• Fire Starters – While your bug out bag and EDC bag are bound to have fire starters included, these run out with use. Having a small quantity to make up for anything that you might have used up is a good idea. Be sure to include some sort of accelerant, like WetFire cubes, so that you can be sure of being able to start fires even when it is wet out.

• Emergency Blankets & Paracord – You probably have these in your bug out bag already, but they tend to get used up rather easily. Emergency blankets are not all that strong, so they will most likely end up tearing if you try to reuse them too many times. Having a few replacements will expand what you can do with them.

• Ammunition – Be careful with this one, as ammo is heavy. You really shouldn’t need more than a magazine or two worth of ammo, per caliber you are using, in any of the intermediary travel caches; but you will need a good quantity in both your home cache and your survival retreat.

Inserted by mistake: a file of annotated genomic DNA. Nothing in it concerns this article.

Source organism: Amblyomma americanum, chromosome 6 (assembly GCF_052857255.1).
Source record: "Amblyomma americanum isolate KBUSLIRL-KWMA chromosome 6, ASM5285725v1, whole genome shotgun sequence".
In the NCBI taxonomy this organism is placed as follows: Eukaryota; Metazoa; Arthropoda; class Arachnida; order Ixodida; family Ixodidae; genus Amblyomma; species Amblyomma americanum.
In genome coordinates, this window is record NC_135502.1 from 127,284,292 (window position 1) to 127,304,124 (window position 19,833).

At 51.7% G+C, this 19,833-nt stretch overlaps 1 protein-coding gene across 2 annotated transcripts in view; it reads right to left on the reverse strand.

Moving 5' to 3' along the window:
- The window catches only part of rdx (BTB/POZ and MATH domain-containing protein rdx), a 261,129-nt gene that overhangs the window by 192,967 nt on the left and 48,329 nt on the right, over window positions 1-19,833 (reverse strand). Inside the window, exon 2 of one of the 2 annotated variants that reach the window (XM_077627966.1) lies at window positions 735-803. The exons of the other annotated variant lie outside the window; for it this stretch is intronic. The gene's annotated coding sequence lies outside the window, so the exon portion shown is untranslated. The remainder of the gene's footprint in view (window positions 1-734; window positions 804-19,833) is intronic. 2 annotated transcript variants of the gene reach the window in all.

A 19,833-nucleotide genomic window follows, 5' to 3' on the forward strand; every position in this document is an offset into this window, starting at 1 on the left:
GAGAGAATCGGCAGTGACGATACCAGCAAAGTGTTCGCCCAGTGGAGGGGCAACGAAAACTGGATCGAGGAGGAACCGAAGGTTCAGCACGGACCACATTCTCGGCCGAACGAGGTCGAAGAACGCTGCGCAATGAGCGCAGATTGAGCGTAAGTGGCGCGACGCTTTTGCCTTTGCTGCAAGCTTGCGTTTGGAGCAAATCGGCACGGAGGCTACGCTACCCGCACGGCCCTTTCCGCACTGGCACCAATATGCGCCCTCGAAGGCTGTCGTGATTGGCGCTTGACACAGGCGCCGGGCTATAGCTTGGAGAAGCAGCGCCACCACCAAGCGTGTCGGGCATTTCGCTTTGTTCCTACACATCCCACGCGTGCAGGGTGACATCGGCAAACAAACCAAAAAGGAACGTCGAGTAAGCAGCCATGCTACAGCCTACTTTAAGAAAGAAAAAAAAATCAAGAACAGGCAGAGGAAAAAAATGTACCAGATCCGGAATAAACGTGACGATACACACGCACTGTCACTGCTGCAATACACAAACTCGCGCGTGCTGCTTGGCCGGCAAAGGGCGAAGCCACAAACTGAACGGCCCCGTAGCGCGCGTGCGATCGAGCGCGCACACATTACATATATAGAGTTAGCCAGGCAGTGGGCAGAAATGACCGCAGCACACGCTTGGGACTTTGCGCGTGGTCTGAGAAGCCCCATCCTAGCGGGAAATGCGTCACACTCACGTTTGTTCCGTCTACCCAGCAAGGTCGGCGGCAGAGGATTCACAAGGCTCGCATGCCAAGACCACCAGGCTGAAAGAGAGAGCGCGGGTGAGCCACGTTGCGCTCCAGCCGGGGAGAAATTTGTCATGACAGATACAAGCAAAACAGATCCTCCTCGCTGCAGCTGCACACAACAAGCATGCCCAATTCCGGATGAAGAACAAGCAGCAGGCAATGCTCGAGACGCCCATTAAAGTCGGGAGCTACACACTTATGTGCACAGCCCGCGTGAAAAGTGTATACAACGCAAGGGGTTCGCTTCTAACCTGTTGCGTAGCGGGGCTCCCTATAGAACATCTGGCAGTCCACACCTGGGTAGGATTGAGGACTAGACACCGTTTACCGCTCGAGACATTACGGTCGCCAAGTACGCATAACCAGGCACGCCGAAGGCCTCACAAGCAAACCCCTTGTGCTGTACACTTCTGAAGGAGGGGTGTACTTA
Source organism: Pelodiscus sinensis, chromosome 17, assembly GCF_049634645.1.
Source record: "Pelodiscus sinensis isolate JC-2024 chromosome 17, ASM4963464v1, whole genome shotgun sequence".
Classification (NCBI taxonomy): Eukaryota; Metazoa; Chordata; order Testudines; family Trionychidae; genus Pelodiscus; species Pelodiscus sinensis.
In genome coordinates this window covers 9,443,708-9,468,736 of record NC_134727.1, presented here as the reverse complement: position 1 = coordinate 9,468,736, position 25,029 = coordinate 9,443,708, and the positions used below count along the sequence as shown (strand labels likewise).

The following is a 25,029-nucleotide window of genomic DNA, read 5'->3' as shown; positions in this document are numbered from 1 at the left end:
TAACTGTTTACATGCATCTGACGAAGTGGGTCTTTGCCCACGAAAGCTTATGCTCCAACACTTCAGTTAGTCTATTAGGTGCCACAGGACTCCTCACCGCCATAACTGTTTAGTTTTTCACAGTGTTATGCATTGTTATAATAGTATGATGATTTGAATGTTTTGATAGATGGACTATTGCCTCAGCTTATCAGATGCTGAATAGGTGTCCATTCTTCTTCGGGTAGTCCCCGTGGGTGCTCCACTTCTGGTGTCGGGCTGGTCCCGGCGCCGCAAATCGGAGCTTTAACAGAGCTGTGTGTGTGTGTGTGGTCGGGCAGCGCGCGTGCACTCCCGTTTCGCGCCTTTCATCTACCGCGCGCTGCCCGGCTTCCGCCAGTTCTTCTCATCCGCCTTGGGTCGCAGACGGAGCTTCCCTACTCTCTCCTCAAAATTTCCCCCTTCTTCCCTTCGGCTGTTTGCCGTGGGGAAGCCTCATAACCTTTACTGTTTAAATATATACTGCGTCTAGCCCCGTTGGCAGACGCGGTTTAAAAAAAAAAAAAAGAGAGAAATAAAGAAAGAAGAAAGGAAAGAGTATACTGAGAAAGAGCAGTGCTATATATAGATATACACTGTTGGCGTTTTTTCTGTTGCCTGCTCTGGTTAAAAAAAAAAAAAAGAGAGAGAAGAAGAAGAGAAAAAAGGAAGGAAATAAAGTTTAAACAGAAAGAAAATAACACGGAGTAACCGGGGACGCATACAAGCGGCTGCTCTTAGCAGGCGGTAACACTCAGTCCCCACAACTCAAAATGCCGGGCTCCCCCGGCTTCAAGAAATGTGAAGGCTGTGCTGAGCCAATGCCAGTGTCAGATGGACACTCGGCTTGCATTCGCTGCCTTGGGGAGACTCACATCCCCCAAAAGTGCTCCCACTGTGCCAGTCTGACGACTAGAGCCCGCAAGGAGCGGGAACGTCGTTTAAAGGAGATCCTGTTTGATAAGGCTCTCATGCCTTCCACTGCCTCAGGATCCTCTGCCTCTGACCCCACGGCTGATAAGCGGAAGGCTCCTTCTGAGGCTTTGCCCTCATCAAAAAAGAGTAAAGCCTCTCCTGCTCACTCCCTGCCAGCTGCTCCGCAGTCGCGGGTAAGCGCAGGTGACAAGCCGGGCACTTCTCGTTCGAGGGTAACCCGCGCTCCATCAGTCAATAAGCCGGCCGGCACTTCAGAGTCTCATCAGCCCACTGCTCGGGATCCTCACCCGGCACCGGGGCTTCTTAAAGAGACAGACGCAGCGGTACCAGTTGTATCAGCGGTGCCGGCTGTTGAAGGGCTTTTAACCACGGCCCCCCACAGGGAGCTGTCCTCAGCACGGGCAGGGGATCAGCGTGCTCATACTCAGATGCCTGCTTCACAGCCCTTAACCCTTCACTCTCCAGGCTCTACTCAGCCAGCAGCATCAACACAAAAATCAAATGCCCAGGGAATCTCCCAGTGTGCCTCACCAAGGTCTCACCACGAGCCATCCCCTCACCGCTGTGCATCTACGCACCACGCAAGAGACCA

In addition to these more general items, some of the types of survival caches I’ve mentioned will have specific needs, based upon the use of that particular cache. So, you’ll need to add:

Get Home Cache

Your get home cache has one single purpose, to provide you with whatever you need to have, in order to make it home in the event of a disaster striking while you are away. In most cases, the easiest way to think about this is what you would need to have to get home, if you are at work. It should be developed from that point of view that you will have nothing else to work with, as you aren’t going to have your bug out bag or other survival gear with you.